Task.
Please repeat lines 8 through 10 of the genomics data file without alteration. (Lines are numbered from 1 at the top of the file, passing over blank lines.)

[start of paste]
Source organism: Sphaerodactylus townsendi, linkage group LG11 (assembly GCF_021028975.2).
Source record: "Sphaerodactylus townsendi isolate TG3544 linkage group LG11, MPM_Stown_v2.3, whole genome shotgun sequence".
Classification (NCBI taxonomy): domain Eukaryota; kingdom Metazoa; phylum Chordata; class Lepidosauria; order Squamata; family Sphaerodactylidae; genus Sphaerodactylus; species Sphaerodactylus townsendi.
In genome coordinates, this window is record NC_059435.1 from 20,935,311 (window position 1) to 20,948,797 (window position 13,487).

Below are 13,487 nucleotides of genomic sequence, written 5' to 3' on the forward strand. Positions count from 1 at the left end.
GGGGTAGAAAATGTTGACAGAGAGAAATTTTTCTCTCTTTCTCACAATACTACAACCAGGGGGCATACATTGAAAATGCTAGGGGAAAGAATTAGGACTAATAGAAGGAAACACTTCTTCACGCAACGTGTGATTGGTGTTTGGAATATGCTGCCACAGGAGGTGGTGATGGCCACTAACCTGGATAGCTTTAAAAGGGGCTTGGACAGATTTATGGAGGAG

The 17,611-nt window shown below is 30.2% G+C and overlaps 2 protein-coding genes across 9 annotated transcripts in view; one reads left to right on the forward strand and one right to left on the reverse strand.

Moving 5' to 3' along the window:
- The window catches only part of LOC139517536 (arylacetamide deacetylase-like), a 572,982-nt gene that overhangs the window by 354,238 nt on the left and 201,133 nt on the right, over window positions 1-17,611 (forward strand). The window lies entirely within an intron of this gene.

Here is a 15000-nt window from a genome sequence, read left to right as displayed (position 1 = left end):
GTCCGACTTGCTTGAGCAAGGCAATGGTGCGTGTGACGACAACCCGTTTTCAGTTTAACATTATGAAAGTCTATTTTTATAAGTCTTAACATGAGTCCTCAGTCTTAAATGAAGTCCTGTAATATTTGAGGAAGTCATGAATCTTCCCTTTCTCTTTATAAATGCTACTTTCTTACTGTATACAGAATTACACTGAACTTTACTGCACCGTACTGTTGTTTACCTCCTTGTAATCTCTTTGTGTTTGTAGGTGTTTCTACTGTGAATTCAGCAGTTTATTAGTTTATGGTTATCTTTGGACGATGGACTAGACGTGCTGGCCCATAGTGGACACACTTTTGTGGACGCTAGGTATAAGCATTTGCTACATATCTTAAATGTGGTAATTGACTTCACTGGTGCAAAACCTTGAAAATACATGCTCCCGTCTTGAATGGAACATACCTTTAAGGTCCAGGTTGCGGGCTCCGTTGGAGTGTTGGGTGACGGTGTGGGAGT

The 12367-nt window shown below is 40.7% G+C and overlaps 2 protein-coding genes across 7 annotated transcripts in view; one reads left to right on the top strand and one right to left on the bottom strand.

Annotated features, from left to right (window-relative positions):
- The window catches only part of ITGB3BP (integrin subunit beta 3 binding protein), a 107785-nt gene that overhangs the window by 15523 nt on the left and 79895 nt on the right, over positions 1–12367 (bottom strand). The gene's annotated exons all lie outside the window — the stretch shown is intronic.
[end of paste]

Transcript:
Moving 5' to 3' along the window:
- The window catches only part of LOC139517536 (arylacetamide deacetylase-like), a 572,982-nt gene that overhangs the window by 354,238 nt on the left and 201,133 nt on the right, over window positions 1-17,611 (forward strand). The window lies entirely within an intron of this gene.

Here is a 15000-nt window from a genome sequence, read left to right as displayed (position 1 = left end):